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U.S. abolition newspaper revived to combat racism

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America's first newspaper dedicated to ending slavery is being resurrected and reimagined more than two centuries later.

The revived version of The Emancipator will push for racial justice and equity as the United States continues to grapple with its legacy of racism.

The initiative is a joint effort by Boston University's Center for Antiracist Research and The Boston Globe's Opinion team.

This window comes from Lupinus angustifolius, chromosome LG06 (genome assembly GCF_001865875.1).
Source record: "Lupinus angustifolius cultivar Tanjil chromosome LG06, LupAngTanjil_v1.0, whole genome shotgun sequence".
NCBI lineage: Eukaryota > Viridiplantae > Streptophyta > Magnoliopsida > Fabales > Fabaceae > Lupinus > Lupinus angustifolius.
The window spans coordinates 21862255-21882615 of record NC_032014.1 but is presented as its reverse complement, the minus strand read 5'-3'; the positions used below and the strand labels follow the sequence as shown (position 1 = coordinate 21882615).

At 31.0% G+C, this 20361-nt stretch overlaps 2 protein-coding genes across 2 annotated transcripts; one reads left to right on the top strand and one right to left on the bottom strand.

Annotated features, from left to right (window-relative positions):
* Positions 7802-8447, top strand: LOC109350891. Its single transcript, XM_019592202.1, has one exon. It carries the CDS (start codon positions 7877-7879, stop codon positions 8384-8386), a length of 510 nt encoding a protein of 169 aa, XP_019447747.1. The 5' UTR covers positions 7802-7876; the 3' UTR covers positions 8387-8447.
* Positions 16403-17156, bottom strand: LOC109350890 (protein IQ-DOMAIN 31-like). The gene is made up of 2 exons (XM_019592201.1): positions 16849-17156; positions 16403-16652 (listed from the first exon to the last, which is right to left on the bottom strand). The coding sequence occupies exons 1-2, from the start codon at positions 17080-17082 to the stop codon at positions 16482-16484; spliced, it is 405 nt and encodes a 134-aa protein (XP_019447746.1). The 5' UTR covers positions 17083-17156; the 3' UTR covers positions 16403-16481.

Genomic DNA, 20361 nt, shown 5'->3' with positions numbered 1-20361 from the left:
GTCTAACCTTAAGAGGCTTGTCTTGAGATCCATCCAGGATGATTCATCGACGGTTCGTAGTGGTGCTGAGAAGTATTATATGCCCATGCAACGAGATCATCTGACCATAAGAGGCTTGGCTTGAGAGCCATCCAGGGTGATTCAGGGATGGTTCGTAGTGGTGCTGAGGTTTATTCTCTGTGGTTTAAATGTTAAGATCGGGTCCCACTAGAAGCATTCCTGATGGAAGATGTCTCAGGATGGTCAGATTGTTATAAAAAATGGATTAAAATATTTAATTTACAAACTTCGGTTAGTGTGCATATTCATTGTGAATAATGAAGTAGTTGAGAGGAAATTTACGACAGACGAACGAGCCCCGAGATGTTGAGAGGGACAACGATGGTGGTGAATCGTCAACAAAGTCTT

The publication is expected to launch in the coming months and will feature online content, podcasts, video and public events.

Co-editors-in-chief Deborah Douglas and Amber Payne say they plan to highlight a wide range of content by respected scholars and seasoned journalists.

They say the goal is to "reframe" the national conversation around racial injustice.

That will be achieved partly by elevating the voice of the marginalized and minority communities, and covering news events from their perspective.

The initiative is funded by philanthropic and public donations, and the content will be available to the public for free.